SRC votes to close 8 Phila. schools

Thursday, March 29, 2012

Education officials in Philadelphia will close eight public schools in a bid to become more efficient and compensate for major enrollment declines.

Emotions ran high at Thursday night's public meeting of the Philadelphia School Reform Commission.

The eight schools approved for closure recommended in the District's Facilities Master Plan include:
Harrison Elementary School
George Pepper Middle School
Fitzsimons High School
Philadelphia High School for Business and Technology
Rhodes High School
Sheridan West Academy
Charles R. Drew Elementary School and William Levering Elementary School
Also approved was the relocation of the AMY Northwest program.

However, the School Reform Commission also voted to spare two elementary schools that had been on the chopping block.

Some parents, students and teachers left the meeting happy and others not so much.

It was a celebration supporters of Stanton Elementary were not expecting. But they had fought long and hard to convince the School Reform Commission to keep their school open, and in the end, the commission agreed, much to their joyful surprise.

"We wanted to just jump up and scream," said Susan Kettell. "It's just a great moment for us, because the thing is, it is a great school."

District officials proposed the closures last fall in a bid save money on an aging infrastructure. Many community members appealed the plan at a day-long hearing earlier this month.

The School Reform Commission projected a $186.9 million dollar budget shortfall in the next fiscal year, and has been struggling to downsize its facilities that are under- utilized and too expensive to maintain.

"We have more infrastructure in the district then is needed at this point, and that the cost of maintaining that infrastructure puts a real cost on the classroom," said Pedro Ramos, SRC Chairman.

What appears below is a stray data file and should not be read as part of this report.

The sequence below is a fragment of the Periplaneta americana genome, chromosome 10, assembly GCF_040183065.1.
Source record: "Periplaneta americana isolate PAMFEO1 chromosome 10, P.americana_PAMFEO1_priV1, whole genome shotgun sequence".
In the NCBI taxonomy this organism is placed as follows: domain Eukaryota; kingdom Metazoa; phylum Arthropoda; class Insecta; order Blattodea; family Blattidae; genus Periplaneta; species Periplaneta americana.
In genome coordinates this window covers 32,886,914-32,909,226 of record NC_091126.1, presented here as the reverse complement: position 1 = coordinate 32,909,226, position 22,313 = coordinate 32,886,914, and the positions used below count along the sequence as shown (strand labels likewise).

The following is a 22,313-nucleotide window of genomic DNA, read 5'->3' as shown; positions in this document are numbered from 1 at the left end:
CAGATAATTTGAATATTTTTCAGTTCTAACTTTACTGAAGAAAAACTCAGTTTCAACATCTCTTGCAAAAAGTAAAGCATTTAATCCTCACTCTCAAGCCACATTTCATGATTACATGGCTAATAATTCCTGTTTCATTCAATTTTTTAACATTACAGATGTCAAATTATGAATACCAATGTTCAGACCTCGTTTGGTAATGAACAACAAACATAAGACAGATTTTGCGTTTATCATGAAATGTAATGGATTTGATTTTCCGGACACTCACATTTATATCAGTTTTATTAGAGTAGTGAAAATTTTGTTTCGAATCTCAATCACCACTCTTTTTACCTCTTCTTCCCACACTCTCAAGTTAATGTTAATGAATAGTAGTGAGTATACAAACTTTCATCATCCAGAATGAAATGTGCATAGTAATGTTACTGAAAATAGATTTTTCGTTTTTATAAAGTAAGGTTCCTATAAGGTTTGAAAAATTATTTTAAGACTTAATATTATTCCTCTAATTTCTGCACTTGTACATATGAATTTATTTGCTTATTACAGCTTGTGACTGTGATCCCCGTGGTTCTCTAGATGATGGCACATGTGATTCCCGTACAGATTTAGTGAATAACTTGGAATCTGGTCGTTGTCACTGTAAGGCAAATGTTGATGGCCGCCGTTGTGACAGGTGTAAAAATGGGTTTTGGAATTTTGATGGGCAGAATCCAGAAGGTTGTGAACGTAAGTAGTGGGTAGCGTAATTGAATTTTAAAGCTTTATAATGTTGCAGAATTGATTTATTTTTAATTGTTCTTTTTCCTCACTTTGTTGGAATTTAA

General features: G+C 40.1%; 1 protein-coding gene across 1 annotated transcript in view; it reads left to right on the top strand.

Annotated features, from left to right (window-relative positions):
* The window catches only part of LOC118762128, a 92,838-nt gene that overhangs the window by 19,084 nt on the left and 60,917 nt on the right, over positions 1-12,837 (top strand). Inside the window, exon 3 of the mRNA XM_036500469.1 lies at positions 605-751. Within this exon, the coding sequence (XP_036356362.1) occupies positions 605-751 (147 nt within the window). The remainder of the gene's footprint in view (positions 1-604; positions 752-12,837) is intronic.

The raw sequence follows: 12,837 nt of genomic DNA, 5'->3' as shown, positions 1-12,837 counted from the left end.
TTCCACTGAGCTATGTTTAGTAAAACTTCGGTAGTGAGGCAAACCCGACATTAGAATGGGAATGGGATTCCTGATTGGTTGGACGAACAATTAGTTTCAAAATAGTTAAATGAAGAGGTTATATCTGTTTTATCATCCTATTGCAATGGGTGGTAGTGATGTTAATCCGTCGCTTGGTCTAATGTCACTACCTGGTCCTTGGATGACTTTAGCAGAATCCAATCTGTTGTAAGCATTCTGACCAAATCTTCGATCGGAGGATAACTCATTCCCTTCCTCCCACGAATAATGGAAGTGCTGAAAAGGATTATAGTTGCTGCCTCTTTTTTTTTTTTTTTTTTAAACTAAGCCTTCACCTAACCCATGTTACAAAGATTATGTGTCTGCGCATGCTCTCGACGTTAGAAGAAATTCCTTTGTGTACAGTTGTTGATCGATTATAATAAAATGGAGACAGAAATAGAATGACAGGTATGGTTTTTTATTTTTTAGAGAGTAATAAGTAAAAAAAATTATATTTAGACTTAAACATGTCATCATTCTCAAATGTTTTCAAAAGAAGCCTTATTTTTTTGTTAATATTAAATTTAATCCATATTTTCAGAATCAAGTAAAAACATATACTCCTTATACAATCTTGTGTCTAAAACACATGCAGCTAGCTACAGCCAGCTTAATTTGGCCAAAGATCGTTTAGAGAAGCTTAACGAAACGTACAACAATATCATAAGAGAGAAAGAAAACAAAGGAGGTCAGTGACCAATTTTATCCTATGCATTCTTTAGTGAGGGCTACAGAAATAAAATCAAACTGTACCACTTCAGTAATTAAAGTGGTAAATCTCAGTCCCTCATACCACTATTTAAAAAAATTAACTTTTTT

There were 10 schools on the list, but today only 8 including 3 elementary, one middle school and 4 high schools were closed; among them, William Levering Elementary, much to the dismay of parents.

"And I am sitting here begging, begging for my child to stay in the school, and I would find anyway. I just don't understand," said Julie Anna Melnick.

On Thursday, the commission cited grassroots support and student achievement as reasons for keeping open E.M. Stanton and Sheppard Elementary Schools.

The school's principal, James Otto had this say following the vote.

"As soon as I changed the batteries in my pacemaker; I am extremely relieved," said James Otto.

The state's largest district has lost about 52,000 students over the past decade, due partly to changing demographics and an increase in charter schools. It now serves about 146,000 students.

Commissioners stressed that the work is not done, and that strategies to right size, address building condition, and improve utilization to best serve students must still be addressed.

"Tonight's vote reflects those priorities. The decision to close a school is never an easy one, but we are doing what we need to do to improve the opportunities available to our students while working within our means," Ramos said.

The District says that in the coming days, they will begin to communicate with those in the schools that are closing as to what schools they will be going to instead, as well as other logistics involved to make a smooth transition.

For more informatin visit the District's website located at http://www.philasd.org/.

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